Commission of inquiry finds HBG's decision-making procedure to have been 'careful'
Rijswijk, the Netherlands – The commission of inquiry that has been looking into the policy pursued by HBG, the options facing the company and the decisions it has taken this morning submitted its report to the Enterprise Section of the Appeal Court at Amsterdam.
The commission – comprising Messrs M. Arentsen, L.P. van den Blink and J.A. Nijhuis – concludes among other things that the HBG management 'followed a careful procedure and, on the basis of the available information and analyses, together with advice from external experts, was able to come to a reasonable decision' in deciding to enter into a joint venture with Ballast Nedam in the field of dredging [Summary of the findings, page 74]. HBG will be returning on Monday 26 October to the Court with a petition to lift the injunction on going ahead with the joint venture agreement between Ballast Nedam and HBG.
Like the first inquiry conducted by the Peters/Moerland Commission before it, the investigation of the commission of inquiry extended over the period from the beginning of 2000 to the middle of 2001. The commission also considered the questions specifically formulated by the Court in its Decision of 19 September. In preparing its report, the commission heard more than thirty witnesses and studied more than two hundred documents as well as all minutes of meetings.
The findings of the commission of inquiry confirm among other things that:
- HBG was justified in arguing that the bid by Boskalis was worth NLG 300 million less than the figure of NLG 1.25 billion announced by Boskalis;
- the Boskalis bid for HAM was not such a stunning bid that its rejection by the company management was at odds with the principles of corporate governance;
- in evaluating the Boskalis bid, HBG went through a careful process which formed an adequate basis for a properly considered choice from among the available options;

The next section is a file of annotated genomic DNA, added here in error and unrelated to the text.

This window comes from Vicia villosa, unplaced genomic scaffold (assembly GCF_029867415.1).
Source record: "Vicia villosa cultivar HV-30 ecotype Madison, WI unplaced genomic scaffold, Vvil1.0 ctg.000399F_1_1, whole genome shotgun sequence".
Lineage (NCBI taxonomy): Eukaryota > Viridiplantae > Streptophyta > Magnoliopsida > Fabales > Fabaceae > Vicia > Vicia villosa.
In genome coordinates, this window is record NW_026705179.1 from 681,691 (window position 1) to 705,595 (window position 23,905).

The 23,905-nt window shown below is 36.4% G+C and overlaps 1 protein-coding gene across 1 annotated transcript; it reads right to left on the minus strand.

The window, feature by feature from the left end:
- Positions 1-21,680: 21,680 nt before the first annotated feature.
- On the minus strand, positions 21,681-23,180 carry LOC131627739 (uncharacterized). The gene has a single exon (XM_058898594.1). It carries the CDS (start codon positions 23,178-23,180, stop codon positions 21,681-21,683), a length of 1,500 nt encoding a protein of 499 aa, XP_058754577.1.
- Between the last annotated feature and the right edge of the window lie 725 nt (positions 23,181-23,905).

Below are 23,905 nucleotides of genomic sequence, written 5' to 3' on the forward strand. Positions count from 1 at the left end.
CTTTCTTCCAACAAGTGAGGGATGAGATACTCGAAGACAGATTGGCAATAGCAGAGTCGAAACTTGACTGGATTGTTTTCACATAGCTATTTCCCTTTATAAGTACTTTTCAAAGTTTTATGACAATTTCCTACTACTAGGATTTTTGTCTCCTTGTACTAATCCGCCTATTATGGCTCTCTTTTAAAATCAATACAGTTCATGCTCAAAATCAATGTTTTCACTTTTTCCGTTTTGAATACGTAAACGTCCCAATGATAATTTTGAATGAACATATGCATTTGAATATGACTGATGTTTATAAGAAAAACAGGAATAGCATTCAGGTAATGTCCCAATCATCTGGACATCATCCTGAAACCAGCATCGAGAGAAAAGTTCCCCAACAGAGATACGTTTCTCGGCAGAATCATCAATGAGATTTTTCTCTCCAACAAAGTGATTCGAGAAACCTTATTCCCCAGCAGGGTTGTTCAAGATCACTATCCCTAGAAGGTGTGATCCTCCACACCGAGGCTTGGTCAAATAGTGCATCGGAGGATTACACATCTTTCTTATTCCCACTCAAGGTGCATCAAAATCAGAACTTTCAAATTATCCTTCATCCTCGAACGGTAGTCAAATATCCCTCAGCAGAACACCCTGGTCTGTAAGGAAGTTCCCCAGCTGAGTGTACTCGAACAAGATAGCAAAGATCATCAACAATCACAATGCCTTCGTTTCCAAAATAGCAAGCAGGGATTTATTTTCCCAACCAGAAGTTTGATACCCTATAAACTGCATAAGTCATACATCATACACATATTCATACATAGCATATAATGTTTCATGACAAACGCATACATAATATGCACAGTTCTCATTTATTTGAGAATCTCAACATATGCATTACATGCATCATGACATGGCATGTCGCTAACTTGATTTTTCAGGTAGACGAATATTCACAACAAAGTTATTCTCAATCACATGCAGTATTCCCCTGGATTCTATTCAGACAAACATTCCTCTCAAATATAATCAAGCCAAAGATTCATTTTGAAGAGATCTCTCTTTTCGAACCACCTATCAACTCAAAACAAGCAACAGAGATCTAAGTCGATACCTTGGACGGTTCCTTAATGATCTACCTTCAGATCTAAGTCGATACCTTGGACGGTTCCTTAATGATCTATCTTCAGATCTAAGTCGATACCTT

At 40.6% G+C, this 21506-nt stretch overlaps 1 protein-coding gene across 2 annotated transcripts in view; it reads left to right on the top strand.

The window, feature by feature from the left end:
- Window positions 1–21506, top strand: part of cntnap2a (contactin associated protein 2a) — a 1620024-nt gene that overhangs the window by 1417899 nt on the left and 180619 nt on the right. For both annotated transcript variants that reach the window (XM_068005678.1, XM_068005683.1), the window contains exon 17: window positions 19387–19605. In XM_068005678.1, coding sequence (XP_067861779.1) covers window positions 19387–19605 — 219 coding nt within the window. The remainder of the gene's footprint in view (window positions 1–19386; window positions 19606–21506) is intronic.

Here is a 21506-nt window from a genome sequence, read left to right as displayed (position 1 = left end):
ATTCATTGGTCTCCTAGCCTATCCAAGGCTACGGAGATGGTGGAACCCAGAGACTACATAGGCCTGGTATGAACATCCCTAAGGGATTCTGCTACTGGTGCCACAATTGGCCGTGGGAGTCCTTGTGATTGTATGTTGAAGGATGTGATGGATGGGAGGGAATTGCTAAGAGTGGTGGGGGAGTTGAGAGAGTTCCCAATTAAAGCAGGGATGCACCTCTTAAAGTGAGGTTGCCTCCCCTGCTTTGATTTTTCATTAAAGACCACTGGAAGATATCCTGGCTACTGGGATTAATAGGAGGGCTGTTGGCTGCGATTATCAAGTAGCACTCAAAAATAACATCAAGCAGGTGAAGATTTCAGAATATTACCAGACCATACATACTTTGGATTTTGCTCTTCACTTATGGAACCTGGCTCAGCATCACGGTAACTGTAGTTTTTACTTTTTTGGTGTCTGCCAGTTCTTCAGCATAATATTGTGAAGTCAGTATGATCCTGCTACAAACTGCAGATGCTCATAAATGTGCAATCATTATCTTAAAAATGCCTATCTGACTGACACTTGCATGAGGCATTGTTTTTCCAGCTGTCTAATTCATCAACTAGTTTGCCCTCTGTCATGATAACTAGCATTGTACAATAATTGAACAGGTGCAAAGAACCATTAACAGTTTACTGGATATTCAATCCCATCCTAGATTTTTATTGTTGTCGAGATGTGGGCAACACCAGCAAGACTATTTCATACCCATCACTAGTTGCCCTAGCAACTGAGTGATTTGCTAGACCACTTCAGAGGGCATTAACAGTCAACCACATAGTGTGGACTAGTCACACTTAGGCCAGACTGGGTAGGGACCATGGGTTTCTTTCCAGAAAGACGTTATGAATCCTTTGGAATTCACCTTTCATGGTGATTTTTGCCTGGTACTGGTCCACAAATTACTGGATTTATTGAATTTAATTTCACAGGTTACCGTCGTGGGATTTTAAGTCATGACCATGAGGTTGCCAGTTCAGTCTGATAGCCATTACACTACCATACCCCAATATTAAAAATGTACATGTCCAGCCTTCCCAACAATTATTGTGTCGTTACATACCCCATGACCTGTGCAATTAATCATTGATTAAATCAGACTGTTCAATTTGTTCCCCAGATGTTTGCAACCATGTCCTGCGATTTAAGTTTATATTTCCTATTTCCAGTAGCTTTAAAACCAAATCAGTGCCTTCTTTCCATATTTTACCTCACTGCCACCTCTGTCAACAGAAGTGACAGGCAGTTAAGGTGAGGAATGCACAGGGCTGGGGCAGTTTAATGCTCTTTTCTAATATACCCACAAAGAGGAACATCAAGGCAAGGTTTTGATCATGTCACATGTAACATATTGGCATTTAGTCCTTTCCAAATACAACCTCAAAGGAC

- HBG has adequate scope for funding the put option that is part of the agreement with Ballast Nedam;
- the estimation of the potential synergistic gains valued at €160 million by HBG can be judged reasonably acceptable;
- the valuation analyses applied by HBG in arriving at its decisions are based on projections that HBG can be reasonably expected to honour;
- in mid-2000, it was reasonable for HBG to have decided against abandoning the principle of a merger with Boskalis on the basis of equality.
The commission of inquiry comments on the relationship of HBG and a section of the company’s shareholders and expresses the view that 'a more tactical approach to communications ... combined with a greater willingness of the opposing shareholders to understand HBG's position' [page 76] might have been called for. In response to the findings of the first commission of inquiry of 4 September 2001, HBG convened an extraordinary general meeting of shareholders, in which a presentation explaining the various options and decisions was given. The Supervisory Board and the Board of Management of HBG continue to accord high priority to improving the provision of information to shareholders and the company’s contacts with them.
HBG is very pleased about the clear conclusions arrived at by the commission of inquiry. The Group trusts that this will enable a long period of uncertainty – particularly for the employees of HAM and Ballast Nedam Baggeren – to be brought to a close.
For further information:
Arno C. Pronk, HBG Public Relations, +31 70 3722121.